Net-lease retail real estate investment trust Realty Income (NYSE:O) is generally considered to have a very safe business model. The company leases single-tenant properties to retailers that are largely immune to e-commerce headwinds and that are recession-resistant.

However, since the COVID-19 pandemic began, Realty Income has dramatically underperformed the overall stock market, and is still down by more than 15% in 2020. Here's an overview of why Realty Income has performed so poorly and why it could be worth a look for patient long-term investors.

Woman shipping in a grocery store.

Image source: Getty Images.

Most of Realty Income's tenants are doing fine

As I mentioned, Realty Income is designed to produce a predictable, growing income stream no matter what the economy is doing, and despite the e-commerce disruption that has put pressure on the retail industry.

For one thing, tenants sign long-term net leases, which require them to pay for property taxes, insurance, and maintenance -- essentially shifting the variable costs of the property to the tenant. And most of the industries represented in Realty Income's portfolio have been open throughout the pandemic. Convenience stores, grocery stores, drug stores, and dollar stores are the four largest types of properties in the portfolio and combine to account for nearly 40% of Realty Income's rent.

A few trouble spots have held the stock down

On the other hand, some of the industries in Realty Income's investment portfolio haven't been so fortunate. Nearly 6% of Realty Income's rent comes from movie theaters, which is the biggest question in the portfolio right now. There is also a significant amount of fitness centers, restaurants, and child care businesses that have experienced business disruption in recent months.

While Realty Income's rent collection rate of 86.5% during the second quarter is far better than most other retail REITs, it does explain why the stock has taken a hit. And it's worth noting that the four property types mentioned in the section make up 87% of the uncollected rent. The more "essential" businesses have generally performed fine for Realty Income -- the top four industries in its portfolio that I discussed earlier have paid virtually all (99.7%) of their rent in the second quarter.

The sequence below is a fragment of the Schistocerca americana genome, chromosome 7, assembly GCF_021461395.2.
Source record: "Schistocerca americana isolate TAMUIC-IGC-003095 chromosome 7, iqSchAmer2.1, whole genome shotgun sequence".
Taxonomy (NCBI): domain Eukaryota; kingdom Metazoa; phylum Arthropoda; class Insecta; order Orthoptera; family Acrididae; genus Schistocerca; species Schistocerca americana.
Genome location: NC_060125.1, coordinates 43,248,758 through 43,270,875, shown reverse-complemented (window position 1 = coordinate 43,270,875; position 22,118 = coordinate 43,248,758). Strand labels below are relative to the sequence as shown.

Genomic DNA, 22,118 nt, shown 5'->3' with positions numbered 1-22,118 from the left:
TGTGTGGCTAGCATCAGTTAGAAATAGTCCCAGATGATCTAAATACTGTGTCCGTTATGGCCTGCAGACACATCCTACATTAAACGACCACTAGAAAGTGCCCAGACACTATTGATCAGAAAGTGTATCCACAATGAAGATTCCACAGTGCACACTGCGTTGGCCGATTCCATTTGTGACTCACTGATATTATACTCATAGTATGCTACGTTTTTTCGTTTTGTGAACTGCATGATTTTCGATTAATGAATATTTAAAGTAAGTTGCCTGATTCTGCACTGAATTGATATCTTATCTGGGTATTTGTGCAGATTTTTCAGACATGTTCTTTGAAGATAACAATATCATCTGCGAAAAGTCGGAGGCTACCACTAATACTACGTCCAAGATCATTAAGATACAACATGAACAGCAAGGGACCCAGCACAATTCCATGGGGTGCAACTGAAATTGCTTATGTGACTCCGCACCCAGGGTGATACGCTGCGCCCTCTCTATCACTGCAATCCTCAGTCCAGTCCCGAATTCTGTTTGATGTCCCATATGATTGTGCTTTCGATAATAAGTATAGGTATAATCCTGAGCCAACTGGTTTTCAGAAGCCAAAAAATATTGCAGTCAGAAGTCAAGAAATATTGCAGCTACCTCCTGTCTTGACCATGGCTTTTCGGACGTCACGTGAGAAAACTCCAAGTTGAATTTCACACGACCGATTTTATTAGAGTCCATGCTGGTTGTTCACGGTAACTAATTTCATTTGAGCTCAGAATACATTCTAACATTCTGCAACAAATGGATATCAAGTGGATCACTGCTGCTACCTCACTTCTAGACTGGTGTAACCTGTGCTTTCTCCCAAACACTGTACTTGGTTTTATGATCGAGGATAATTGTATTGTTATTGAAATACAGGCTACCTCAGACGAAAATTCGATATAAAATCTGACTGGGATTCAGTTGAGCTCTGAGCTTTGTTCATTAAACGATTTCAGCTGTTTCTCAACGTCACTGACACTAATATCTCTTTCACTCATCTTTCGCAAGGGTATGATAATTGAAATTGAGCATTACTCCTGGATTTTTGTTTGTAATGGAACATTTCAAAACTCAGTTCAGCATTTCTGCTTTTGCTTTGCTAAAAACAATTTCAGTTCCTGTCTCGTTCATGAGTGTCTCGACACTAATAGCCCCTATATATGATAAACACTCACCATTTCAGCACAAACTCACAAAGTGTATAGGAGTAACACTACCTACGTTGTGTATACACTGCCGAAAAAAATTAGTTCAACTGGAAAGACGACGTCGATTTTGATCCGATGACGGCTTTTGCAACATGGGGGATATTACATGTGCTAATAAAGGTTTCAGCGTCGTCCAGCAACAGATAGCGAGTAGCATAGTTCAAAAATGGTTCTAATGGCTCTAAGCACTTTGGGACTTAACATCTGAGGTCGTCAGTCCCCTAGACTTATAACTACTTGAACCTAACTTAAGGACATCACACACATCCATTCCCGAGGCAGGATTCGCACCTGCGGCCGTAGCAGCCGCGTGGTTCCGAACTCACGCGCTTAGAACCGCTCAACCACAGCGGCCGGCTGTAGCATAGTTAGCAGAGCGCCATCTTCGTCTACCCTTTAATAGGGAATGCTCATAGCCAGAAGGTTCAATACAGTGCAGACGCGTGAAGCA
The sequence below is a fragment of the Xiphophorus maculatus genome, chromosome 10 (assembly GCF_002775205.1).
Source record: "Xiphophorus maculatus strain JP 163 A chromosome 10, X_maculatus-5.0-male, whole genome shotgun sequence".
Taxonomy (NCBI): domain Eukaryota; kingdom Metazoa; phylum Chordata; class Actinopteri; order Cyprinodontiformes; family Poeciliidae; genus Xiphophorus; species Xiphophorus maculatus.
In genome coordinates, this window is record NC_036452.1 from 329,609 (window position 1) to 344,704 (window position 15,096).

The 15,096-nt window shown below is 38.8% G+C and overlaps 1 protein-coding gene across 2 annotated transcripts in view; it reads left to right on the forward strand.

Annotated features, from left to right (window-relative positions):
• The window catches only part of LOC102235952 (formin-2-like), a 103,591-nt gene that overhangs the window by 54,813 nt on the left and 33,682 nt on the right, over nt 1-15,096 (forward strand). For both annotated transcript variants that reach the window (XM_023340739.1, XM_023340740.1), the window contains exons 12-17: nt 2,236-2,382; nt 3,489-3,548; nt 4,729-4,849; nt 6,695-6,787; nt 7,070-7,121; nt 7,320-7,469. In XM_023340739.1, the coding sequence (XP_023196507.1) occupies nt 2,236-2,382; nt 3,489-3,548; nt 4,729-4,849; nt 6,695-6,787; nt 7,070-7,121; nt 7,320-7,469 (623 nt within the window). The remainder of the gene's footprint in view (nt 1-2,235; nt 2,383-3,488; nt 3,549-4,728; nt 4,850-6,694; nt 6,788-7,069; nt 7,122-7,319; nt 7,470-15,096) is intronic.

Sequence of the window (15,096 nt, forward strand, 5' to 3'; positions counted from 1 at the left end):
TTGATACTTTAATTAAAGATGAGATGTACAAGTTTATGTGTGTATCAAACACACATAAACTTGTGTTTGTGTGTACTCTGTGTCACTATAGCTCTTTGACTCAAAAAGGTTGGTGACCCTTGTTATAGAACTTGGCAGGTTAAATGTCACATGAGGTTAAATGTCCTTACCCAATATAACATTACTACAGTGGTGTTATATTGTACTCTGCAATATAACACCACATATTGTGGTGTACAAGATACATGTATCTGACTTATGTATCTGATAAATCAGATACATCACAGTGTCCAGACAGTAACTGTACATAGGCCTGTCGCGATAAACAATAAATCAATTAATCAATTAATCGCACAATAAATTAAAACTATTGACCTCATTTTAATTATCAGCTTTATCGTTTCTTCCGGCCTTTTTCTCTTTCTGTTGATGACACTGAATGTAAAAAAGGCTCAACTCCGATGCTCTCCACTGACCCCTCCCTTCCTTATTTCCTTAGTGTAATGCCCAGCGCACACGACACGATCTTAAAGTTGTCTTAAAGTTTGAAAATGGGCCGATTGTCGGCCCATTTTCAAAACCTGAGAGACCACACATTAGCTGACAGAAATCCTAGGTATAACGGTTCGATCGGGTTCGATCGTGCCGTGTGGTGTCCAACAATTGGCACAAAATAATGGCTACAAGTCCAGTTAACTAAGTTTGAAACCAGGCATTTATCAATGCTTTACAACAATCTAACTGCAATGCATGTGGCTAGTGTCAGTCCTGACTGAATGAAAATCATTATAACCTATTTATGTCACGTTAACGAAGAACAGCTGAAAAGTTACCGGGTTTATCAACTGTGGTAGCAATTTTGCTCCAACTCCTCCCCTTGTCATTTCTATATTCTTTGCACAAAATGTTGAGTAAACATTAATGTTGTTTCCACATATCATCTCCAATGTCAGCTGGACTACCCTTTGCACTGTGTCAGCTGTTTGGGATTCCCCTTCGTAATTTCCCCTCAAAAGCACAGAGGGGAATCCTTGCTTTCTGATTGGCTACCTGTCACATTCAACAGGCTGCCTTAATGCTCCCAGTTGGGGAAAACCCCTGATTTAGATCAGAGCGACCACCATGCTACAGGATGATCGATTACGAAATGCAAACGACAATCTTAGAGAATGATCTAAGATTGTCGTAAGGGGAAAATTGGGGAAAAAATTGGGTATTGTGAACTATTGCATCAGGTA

Plus, even if a few of the tenants in the troubled industries end up going out of business, keep in mind that Realty Income owns more than 6,500 properties, so the actual effect to the company's income is likely to be minor.

Things are looking up and the long-term thesis remains intact

There are a couple of key points to know. First, rent collection has rebounded significantly since the depths of the pandemic. In fact, Realty Income reported that it collected 91.5% of July rent, a significant increase over June, which indicates that the business is normalizing rather quickly. Second, the uncollected rent during the pandemic isn't necessarily lost income -- much of it is likely deferred and will be paid eventually.

Realty Income is built for bulletproof income, and there's no reason to believe that will change anytime soon. The company has increased its dividend 107 times since its 1994 NYSE listing, and that includes the dot-com crash, September 11 and the resulting economic turbulence, the financial crisis, and now a global pandemic. Despite the dip in rent collection in the second quarter, Realty Income's funds from operations were more than enough to cover its dividend, and the stock could be an excellent long-term bargain for buy-and-hold investors to consider.

This article represents the opinion of the writer, who may disagree with the “official” recommendation position of a Motley Fool premium advisory service. We’re motley! Questioning an investing thesis -- even one of our own -- helps us all think critically about investing and make decisions that help us become smarter, happier, and richer.